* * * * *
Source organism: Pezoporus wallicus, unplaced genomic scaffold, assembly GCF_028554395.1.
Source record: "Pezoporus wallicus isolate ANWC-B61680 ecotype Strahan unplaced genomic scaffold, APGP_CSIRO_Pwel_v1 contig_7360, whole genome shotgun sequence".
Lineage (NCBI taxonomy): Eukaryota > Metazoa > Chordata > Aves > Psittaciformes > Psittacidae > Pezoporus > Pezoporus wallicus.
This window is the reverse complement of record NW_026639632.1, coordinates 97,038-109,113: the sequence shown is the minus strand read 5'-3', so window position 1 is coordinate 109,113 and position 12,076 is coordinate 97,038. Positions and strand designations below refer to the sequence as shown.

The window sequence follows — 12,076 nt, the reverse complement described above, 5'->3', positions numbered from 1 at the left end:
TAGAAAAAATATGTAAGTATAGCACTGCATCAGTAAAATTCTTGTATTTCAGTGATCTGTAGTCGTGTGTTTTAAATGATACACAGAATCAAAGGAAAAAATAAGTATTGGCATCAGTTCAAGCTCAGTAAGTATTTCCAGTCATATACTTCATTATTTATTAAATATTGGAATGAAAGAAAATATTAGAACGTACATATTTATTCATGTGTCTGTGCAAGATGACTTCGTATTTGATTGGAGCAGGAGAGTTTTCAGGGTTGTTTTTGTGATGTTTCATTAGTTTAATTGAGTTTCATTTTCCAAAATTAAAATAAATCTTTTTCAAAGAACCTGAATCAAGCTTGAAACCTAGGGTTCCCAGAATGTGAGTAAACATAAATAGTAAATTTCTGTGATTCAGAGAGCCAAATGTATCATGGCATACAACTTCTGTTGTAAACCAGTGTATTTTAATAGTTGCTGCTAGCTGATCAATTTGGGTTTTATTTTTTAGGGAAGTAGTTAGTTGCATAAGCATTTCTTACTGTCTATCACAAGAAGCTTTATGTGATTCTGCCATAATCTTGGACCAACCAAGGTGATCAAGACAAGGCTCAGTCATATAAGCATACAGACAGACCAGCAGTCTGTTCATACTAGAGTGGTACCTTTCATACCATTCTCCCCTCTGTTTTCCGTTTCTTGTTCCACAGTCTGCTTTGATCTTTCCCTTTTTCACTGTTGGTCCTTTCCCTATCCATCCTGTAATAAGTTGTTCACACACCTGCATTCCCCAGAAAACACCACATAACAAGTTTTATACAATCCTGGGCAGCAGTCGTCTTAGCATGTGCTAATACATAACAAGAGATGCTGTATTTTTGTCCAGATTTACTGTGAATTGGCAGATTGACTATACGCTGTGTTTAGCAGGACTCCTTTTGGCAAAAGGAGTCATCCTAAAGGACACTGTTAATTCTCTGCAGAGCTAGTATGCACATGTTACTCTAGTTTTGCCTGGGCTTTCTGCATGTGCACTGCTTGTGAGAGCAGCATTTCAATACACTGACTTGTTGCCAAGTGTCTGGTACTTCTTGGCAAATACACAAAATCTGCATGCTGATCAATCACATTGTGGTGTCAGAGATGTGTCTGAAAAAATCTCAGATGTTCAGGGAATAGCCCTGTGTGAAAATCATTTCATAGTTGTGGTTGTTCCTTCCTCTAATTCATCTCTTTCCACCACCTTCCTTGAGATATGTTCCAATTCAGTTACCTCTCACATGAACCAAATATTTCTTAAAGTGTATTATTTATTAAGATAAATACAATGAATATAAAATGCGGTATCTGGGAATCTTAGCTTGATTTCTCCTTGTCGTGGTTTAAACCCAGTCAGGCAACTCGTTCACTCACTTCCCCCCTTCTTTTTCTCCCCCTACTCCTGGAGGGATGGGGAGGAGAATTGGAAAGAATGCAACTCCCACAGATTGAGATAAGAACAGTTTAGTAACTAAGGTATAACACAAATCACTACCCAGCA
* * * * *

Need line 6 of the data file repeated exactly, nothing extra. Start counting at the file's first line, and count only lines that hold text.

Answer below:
TAGAAAAAATATGTAAGTATAGCACTGCATCAGTAAAATTCTTGTATTTCAGTGATCTGTAGTCGTGTGTTTTAAATGATACACAGAATCAAAGGAAAAAATAAGTATTGGCATCAGTTCAAGCTCAGTAAGTATTTCCAGTCATATACTTCATTATTTATTAAATATTGGAATGAAAGAAAATATTAGAACGTACATATTTATTCATGTGTCTGTGCAAGATGACTTCGTATTTGATTGGAGCAGGAGAGTTTTCAGGGTTGTTTTTGTGATGTTTCATTAGTTTAATTGAGTTTCATTTTCCAAAATTAAAATAAATCTTTTTCAAAGAACCTGAATCAAGCTTGAAACCTAGGGTTCCCAGAATGTGAGTAAACATAAATAGTAAATTTCTGTGATTCAGAGAGCCAAATGTATCATGGCATACAACTTCTGTTGTAAACCAGTGTATTTTAATAGTTGCTGCTAGCTGATCAATTTGGGTTTTATTTTTTAGGGAAGTAGTTAGTTGCATAAGCATTTCTTACTGTCTATCACAAGAAGCTTTATGTGATTCTGCCATAATCTTGGACCAACCAAGGTGATCAAGACAAGGCTCAGTCATATAAGCATACAGACAGACCAGCAGTCTGTTCATACTAGAGTGGTACCTTTCATACCATTCTCCCCTCTGTTTTCCGTTTCTTGTTCCACAGTCTGCTTTGATCTTTCCCTTTTTCACTGTTGGTCCTTTCCCTATCCATCCTGTAATAAGTTGTTCACACACCTGCATTCCCCAGAAAACACCACATAACAAGTTTTATACAATCCTGGGCAGCAGTCGTCTTAGCATGTGCTAATACATAACAAGAGATGCTGTATTTTTGTCCAGATTTACTGTGAATTGGCAGATTGACTATACGCTGTGTTTAGCAGGACTCCTTTTGGCAAAAGGAGTCATCCTAAAGGACACTGTTAATTCTCTGCAGAGCTAGTATGCACATGTTACTCTAGTTTTGCCTGGGCTTTCTGCATGTGCACTGCTTGTGAGAGCAGCATTTCAATACACTGACTTGTTGCCAAGTGTCTGGTACTTCTTGGCAAATACACAAAATCTGCATGCTGATCAATCACATTGTGGTGTCAGAGATGTGTCTGAAAAAATCTCAGATGTTCAGGGAATAGCCCTGTGTGAAAATCATTTCATAGTTGTGGTTGTTCCTTCCTCTAATTCATCTCTTTCCACCACCTTCCTTGAGATATGTTCCAATTCAGTTACCTCTCACATGAACCAAATATTTCTTAAAGTGTATTATTTATTAAGATAAATACAATGAATATAAAATGCGGTATCTGGGAATCTTAGCTTGATTTCTCCTTGTCGTGGTTTAAACCCAGTCAGGCAACTCGTTCACTCACTTCCCCCCTTCTTTTTCTCCCCCTACTCCTGGAGGGATGGGGAGGAGAATTGGAAAGAATGCAACTCCCACAGATTGAGATAAGAACAGTTTAGTAACTAAGGTATAACACAAATCACTACCCAGCA